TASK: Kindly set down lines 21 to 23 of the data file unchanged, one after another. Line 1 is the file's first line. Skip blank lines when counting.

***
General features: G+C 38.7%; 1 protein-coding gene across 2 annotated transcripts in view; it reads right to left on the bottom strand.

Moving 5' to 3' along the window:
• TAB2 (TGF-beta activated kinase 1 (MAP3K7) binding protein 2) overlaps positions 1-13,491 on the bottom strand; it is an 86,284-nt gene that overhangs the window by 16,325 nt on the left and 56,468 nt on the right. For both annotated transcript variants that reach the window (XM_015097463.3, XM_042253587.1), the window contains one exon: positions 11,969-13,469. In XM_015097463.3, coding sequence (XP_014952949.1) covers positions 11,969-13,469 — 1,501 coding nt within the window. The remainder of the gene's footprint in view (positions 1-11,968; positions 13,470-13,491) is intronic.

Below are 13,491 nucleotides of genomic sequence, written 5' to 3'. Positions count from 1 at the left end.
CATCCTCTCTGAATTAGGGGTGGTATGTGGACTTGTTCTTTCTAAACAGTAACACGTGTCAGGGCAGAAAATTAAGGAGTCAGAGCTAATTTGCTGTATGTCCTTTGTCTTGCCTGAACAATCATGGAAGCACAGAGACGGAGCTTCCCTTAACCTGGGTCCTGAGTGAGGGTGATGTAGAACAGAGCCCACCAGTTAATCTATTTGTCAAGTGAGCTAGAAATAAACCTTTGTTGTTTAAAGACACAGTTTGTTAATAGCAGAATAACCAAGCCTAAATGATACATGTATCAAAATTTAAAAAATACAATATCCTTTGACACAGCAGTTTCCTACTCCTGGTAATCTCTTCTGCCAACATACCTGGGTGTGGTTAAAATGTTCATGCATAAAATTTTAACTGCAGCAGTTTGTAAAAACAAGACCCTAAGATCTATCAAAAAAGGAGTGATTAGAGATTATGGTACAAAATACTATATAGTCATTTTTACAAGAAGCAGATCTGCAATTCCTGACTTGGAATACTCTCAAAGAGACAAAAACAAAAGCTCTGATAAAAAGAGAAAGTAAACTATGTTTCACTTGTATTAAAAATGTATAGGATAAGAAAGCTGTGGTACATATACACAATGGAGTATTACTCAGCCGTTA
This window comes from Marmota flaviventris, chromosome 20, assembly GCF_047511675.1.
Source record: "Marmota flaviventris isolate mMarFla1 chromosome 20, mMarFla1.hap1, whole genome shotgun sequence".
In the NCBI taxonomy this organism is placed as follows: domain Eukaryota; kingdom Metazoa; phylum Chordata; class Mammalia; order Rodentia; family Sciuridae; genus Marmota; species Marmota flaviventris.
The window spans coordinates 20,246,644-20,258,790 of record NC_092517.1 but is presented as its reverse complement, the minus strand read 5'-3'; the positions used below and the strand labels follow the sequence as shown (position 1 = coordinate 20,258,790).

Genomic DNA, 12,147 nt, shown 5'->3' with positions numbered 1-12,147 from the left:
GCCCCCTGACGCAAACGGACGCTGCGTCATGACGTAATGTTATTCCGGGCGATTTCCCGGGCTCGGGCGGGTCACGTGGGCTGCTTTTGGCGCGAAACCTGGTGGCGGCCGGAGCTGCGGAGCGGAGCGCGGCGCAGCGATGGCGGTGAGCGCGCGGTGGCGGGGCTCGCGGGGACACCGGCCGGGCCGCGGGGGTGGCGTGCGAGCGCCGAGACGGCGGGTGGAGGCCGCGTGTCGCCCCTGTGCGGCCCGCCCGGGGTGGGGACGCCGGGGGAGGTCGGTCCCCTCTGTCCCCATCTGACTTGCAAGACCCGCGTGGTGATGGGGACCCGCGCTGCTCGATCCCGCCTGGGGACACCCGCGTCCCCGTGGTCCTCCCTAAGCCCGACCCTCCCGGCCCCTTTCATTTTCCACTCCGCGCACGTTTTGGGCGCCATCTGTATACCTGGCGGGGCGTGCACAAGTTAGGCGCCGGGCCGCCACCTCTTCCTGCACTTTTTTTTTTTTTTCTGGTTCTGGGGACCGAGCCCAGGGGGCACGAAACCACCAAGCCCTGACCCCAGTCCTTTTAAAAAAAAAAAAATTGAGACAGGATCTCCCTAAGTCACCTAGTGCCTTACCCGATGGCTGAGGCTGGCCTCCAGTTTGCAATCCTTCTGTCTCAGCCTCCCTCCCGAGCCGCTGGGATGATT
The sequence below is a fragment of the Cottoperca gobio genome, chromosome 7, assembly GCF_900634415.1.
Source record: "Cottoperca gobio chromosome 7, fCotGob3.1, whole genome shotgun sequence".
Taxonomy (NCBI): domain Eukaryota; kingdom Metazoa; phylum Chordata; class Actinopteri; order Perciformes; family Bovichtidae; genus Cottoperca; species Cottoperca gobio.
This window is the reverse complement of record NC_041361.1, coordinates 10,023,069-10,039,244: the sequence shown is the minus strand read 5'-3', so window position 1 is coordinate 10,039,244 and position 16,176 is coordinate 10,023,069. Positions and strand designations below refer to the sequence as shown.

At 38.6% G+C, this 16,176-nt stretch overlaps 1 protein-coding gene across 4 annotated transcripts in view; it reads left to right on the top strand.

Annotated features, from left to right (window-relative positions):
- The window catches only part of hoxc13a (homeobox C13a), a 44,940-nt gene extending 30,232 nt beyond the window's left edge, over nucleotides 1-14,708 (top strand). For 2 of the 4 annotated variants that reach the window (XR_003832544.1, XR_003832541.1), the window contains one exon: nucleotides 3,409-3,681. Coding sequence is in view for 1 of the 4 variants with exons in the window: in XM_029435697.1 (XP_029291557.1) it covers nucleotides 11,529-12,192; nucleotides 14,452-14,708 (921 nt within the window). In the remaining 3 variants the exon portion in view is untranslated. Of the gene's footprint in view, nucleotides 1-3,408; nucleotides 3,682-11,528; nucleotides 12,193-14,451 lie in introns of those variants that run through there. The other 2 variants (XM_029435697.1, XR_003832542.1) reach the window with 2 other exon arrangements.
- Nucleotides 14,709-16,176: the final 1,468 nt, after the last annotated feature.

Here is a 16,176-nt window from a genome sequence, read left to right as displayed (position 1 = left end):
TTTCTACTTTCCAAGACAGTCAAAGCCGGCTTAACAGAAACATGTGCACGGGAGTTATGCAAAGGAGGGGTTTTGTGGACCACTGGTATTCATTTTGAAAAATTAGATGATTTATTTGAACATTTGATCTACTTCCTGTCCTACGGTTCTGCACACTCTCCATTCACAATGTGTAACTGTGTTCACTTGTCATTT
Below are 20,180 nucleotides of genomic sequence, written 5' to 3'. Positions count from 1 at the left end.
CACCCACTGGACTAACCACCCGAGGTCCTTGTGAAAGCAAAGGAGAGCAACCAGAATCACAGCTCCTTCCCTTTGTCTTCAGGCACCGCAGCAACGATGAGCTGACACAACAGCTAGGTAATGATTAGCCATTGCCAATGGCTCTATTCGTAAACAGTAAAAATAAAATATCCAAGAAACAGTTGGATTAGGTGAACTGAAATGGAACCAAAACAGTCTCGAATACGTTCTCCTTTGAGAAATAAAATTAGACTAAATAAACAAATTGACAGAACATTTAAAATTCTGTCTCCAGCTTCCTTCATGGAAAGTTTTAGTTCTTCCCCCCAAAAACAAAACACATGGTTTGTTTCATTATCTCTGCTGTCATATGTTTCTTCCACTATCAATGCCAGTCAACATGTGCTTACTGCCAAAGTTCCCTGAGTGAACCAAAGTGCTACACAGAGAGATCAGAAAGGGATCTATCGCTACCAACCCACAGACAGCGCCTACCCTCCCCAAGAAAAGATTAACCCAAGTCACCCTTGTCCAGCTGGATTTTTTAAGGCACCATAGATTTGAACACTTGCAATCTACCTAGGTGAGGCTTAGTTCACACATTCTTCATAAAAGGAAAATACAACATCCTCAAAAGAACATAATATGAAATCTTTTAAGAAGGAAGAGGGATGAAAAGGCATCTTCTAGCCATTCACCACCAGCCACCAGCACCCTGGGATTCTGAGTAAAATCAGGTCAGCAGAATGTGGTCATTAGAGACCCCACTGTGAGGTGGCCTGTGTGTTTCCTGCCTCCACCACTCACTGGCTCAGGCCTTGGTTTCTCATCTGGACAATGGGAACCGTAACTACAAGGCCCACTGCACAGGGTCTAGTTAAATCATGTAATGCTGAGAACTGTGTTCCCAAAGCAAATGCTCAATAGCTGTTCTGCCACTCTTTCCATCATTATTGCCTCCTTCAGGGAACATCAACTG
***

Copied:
TTTCTACTTTCCAAGACAGTCAAAGCCGGCTTAACAGAAACATGTGCACGGGAGTTATGCAAAGGAGGGGTTTTGTGGACCACTGGTATTCATTTTGAAAAATTAGATGATTTATTTGAACATTTGATCTACTTCCTGTCCTACGGTTCTGCACACTCTCCATTCACAATGTGTAACTGTGTTCACTTGTCATTT
Below are 20,180 nucleotides of genomic sequence, written 5' to 3'. Positions count from 1 at the left end.
CACCCACTGGACTAACCACCCGAGGTCCTTGTGAAAGCAAAGGAGAGCAACCAGAATCACAGCTCCTTCCCTTTGTCTTCAGGCACCGCAGCAACGATGAGCTGACACAACAGCTAGGTAATGATTAGCCATTGCCAATGGCTCTATTCGTAAACAGTAAAAATAAAATATCCAAGAAACAGTTGGATTAGGTGAACTGAAATGGAACCAAAACAGTCTCGAATACGTTCTCCTTTGAGAAATAAAATTAGACTAAATAAACAAATTGACAGAACATTTAAAATTCTGTCTCCAGCTTCCTTCATGGAAAGTTTTAGTTCTTCCCCCCAAAAACAAAACACATGGTTTGTTTCATTATCTCTGCTGTCATATGTTTCTTCCACTATCAATGCCAGTCAACATGTGCTTACTGCCAAAGTTCCCTGAGTGAACCAAAGTGCTACACAGAGAGATCAGAAAGGGATCTATCGCTACCAACCCACAGACAGCGCCTACCCTCCCCAAGAAAAGATTAACCCAAGTCACCCTTGTCCAGCTGGATTTTTTAAGGCACCATAGATTTGAACACTTGCAATCTACCTAGGTGAGGCTTAGTTCACACATTCTTCATAAAAGGAAAATACAACATCCTCAAAAGAACATAATATGAAATCTTTTAAGAAGGAAGAGGGATGAAAAGGCATCTTCTAGCCATTCACCACCAGCCACCAGCACCCTGGGATTCTGAGTAAAATCAGGTCAGCAGAATGTGGTCATTAGAGACCCCACTGTGAGGTGGCCTGTGTGTTTCCTGCCTCCACCACTCACTGGCTCAGGCCTTGGTTTCTCATCTGGACAATGGGAACCGTAACTACAAGGCCCACTGCACAGGGTCTAGTTAAATCATGTAATGCTGAGAACTGTGTTCCCAAAGCAAATGCTCAATAGCTGTTCTGCCACTCTTTCCATCATTATTGCCTCCTTCAGGGAACATCAACTG